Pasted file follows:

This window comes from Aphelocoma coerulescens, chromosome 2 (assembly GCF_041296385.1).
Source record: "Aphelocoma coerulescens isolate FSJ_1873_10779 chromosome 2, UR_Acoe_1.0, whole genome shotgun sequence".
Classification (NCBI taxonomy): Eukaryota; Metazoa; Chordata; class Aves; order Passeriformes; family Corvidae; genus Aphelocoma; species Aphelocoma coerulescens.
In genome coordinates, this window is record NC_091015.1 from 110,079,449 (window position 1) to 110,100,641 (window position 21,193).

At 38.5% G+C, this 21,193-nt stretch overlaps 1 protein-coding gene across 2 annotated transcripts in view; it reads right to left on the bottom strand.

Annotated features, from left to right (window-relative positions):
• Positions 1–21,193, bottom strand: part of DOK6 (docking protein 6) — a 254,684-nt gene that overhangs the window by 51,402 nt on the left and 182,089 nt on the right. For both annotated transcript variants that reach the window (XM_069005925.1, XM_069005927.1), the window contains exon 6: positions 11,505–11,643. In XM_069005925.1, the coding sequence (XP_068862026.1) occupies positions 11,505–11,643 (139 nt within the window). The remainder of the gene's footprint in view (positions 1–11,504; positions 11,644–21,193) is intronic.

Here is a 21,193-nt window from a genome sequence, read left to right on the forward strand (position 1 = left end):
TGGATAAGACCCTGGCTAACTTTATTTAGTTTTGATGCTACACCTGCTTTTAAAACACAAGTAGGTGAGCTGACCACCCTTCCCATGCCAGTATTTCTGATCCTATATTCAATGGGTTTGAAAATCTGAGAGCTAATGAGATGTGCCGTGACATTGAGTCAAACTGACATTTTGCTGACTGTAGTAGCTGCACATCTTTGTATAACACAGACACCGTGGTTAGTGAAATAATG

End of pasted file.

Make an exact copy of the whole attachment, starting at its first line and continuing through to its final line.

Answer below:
This window comes from Aphelocoma coerulescens, chromosome 2 (assembly GCF_041296385.1).
Source record: "Aphelocoma coerulescens isolate FSJ_1873_10779 chromosome 2, UR_Acoe_1.0, whole genome shotgun sequence".
Classification (NCBI taxonomy): Eukaryota; Metazoa; Chordata; class Aves; order Passeriformes; family Corvidae; genus Aphelocoma; species Aphelocoma coerulescens.
In genome coordinates, this window is record NC_091015.1 from 110,079,449 (window position 1) to 110,100,641 (window position 21,193).

At 38.5% G+C, this 21,193-nt stretch overlaps 1 protein-coding gene across 2 annotated transcripts in view; it reads right to left on the bottom strand.

Annotated features, from left to right (window-relative positions):
• Positions 1–21,193, bottom strand: part of DOK6 (docking protein 6) — a 254,684-nt gene that overhangs the window by 51,402 nt on the left and 182,089 nt on the right. For both annotated transcript variants that reach the window (XM_069005925.1, XM_069005927.1), the window contains exon 6: positions 11,505–11,643. In XM_069005925.1, the coding sequence (XP_068862026.1) occupies positions 11,505–11,643 (139 nt within the window). The remainder of the gene's footprint in view (positions 1–11,504; positions 11,644–21,193) is intronic.

Here is a 21,193-nt window from a genome sequence, read left to right on the forward strand (position 1 = left end):
TGGATAAGACCCTGGCTAACTTTATTTAGTTTTGATGCTACACCTGCTTTTAAAACACAAGTAGGTGAGCTGACCACCCTTCCCATGCCAGTATTTCTGATCCTATATTCAATGGGTTTGAAAATCTGAGAGCTAATGAGATGTGCCGTGACATTGAGTCAAACTGACATTTTGCTGACTGTAGTAGCTGCACATCTTTGTATAACACAGACACCGTGGTTAGTGAAATAATG